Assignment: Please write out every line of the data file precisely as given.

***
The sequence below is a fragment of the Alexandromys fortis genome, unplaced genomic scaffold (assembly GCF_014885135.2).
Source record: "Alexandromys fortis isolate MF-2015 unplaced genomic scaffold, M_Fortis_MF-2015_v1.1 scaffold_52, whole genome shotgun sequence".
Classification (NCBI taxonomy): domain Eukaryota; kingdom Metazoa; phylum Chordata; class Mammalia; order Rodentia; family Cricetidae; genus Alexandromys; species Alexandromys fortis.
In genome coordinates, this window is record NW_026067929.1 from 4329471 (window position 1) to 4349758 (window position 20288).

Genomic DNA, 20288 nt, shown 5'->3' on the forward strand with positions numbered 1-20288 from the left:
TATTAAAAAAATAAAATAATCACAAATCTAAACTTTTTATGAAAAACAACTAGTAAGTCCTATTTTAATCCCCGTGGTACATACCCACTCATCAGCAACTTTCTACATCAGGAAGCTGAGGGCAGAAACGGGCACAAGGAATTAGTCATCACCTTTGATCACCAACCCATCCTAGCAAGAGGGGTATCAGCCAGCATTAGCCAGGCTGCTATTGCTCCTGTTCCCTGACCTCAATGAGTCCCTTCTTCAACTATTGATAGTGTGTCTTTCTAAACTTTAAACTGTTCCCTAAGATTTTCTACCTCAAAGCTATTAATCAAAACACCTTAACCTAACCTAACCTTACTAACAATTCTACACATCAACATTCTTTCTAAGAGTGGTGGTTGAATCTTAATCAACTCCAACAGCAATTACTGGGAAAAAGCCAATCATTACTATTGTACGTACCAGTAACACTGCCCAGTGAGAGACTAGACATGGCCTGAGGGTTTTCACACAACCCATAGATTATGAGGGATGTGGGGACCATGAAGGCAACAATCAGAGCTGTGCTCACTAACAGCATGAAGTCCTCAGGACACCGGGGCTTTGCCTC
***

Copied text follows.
The sequence below is a fragment of the Alexandromys fortis genome, unplaced genomic scaffold (assembly GCF_014885135.2).
Source record: "Alexandromys fortis isolate MF-2015 unplaced genomic scaffold, M_Fortis_MF-2015_v1.1 scaffold_52, whole genome shotgun sequence".
Classification (NCBI taxonomy): domain Eukaryota; kingdom Metazoa; phylum Chordata; class Mammalia; order Rodentia; family Cricetidae; genus Alexandromys; species Alexandromys fortis.
In genome coordinates, this window is record NW_026067929.1 from 4329471 (window position 1) to 4349758 (window position 20288).

Genomic DNA, 20288 nt, shown 5'->3' on the forward strand with positions numbered 1-20288 from the left:
TATTAAAAAAATAAAATAATCACAAATCTAAACTTTTTATGAAAAACAACTAGTAAGTCCTATTTTAATCCCCGTGGTACATACCCACTCATCAGCAACTTTCTACATCAGGAAGCTGAGGGCAGAAACGGGCACAAGGAATTAGTCATCACCTTTGATCACCAACCCATCCTAGCAAGAGGGGTATCAGCCAGCATTAGCCAGGCTGCTATTGCTCCTGTTCCCTGACCTCAATGAGTCCCTTCTTCAACTATTGATAGTGTGTCTTTCTAAACTTTAAACTGTTCCCTAAGATTTTCTACCTCAAAGCTATTAATCAAAACACCTTAACCTAACCTAACCTTACTAACAATTCTACACATCAACATTCTTTCTAAGAGTGGTGGTTGAATCTTAATCAACTCCAACAGCAATTACTGGGAAAAAGCCAATCATTACTATTGTACGTACCAGTAACACTGCCCAGTGAGAGACTAGACATGGCCTGAGGGTTTTCACACAACCCATAGATTATGAGGGATGTGGGGACCATGAAGGCAACAATCAGAGCTGTGCTCACTAACAGCATGAAGTCCTCAGGACACCGGGGCTTTGCCTC